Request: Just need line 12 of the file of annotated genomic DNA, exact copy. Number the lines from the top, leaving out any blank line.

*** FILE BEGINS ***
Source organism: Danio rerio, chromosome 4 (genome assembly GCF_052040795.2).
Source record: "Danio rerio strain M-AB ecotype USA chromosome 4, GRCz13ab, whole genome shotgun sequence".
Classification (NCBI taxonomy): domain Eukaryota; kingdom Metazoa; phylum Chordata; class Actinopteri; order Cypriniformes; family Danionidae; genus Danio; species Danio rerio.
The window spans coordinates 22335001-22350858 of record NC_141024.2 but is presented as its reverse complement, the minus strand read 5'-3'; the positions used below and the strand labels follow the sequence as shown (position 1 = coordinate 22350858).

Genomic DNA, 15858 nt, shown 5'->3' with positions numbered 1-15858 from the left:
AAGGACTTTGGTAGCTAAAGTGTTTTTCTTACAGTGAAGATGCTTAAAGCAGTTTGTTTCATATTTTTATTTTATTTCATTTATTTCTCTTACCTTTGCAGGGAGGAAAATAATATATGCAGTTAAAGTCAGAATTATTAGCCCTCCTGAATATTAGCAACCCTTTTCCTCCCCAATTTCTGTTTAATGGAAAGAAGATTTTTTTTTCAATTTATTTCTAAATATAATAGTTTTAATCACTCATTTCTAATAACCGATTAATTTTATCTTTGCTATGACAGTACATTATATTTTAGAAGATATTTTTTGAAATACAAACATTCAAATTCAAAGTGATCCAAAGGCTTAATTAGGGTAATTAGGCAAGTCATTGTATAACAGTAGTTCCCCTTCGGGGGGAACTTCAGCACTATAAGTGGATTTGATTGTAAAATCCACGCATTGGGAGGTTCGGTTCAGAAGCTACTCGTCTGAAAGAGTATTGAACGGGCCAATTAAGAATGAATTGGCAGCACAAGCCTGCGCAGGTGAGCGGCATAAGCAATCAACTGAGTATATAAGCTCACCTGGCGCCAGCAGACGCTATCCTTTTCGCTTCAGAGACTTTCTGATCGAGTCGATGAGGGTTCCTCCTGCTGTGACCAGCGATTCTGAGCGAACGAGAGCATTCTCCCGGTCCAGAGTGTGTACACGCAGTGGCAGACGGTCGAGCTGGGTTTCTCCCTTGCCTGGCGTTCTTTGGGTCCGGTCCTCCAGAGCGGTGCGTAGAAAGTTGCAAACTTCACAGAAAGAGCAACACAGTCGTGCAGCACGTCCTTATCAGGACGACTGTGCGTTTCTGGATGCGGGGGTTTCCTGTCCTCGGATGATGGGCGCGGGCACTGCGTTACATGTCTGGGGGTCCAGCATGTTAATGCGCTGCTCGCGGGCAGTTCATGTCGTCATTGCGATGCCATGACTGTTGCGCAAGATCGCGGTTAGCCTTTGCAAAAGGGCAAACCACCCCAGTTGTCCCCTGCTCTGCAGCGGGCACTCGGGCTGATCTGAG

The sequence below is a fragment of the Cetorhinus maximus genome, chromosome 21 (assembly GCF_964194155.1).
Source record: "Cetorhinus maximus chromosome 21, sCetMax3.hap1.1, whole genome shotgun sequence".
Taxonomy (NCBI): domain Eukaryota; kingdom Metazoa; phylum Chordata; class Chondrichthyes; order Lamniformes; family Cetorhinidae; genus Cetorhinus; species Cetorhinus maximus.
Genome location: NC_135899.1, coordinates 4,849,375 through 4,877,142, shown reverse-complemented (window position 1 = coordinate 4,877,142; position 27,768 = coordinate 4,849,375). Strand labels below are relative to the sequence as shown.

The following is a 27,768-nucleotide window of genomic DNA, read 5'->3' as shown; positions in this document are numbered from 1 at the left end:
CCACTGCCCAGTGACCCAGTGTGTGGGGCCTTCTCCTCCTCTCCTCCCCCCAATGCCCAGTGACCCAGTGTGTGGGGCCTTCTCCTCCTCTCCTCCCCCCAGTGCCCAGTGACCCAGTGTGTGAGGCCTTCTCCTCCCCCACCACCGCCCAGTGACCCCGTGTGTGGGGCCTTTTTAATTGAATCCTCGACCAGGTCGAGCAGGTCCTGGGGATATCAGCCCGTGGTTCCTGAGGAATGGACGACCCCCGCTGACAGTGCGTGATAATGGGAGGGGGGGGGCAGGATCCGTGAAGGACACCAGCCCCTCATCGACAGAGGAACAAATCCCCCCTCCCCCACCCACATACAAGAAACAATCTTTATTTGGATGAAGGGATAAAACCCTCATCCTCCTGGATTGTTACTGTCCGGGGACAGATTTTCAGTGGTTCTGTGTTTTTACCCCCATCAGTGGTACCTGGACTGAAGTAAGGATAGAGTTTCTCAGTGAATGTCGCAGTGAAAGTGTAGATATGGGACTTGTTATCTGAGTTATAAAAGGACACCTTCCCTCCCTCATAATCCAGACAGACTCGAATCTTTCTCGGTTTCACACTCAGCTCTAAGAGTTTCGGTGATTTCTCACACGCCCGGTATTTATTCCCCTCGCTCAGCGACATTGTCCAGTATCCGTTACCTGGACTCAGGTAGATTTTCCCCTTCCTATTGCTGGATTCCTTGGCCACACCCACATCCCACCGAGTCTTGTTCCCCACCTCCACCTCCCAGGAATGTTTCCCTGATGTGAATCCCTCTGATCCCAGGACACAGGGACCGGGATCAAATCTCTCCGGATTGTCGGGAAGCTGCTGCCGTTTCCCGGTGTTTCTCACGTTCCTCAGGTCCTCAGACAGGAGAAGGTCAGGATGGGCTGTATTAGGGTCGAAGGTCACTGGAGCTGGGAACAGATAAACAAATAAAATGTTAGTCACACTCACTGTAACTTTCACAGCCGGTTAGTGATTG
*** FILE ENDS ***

CCACTGCCCAGTGACCCAGTGTGTGGGGCCTTCTCCTCCTCTCCTCCCCCCAATGCCCAGTGACCCAGTGTGTGGGGCCTTCTCCTCCTCTCCTCCCCCCAGTGCCCAGTGACCCAGTGTGTGAGGCCTTCTCCTCCCCCACCACCGCCCAGTGACCCCGTGTGTGGGGCCTTTTTAATTGAATCCTCGACCAGGTCGAGCAGGTCCTGGGGATATCAGCCCGTGGTTCCTGAGGAATGGACGACCCCCGCTGACAGTGCGTGATAATGGGAGGGGGGGGGCAGGATCCGTGAAGGACACCAGCCCCTCATCGACAGAGGAACAAATCCCCCCTCCCCCACCCACATACAAGAAACAATCTTTATTTGGATGAAGGGATAAAACCCTCATCCTCCTGGATTGTTACTGTCCGGGGACAGATTTTCAGTGGTTCTGTGTTTTTACCCCCATCAGTGGTACCTGGACTGAAGTAAGGATAGAGTTTCTCAGTGAATGTCGCAGTGAAAGTGTAGATATGGGACTTGTTATCTGAGTTATAAAAGGACACCTTCCCTCCCTCATAATCCAGACAGACTCGAATCTTTCTCGGTTTCACACTCAGCTCTAAGAGTTTCGGTGATTTCTCACACGCCCGGTATTTATTCCCCTCGCTCAGCGACATTGTCCAGTATCCGTTACCTGGACTCAGGTAGATTTTCCCCTTCCTATTGCTGGATTCCTTGGCCACACCCACATCCCACCGAGTCTTGTTCCCCACCTCCACCTCCCAGGAATGTTTCCCTGATGTGAATCCCTCTGATCCCAGGACACAGGGACCGGGATCAAATCTCTCCGGATTGTCGGGAAGCTGCTGCCGTTTCCCGGTGTTTCTCACGTTCCTCAGGTCCTCAGACAGGAGAAGGTCAGGATGGGCTGTATTAGGGTCGAAGGTCACTGGAGCTGGGAACAGATAAACAAATAAAATGTTAGTCACACTCACTGTAACTTTCACAGCCGGTTAGTGATTG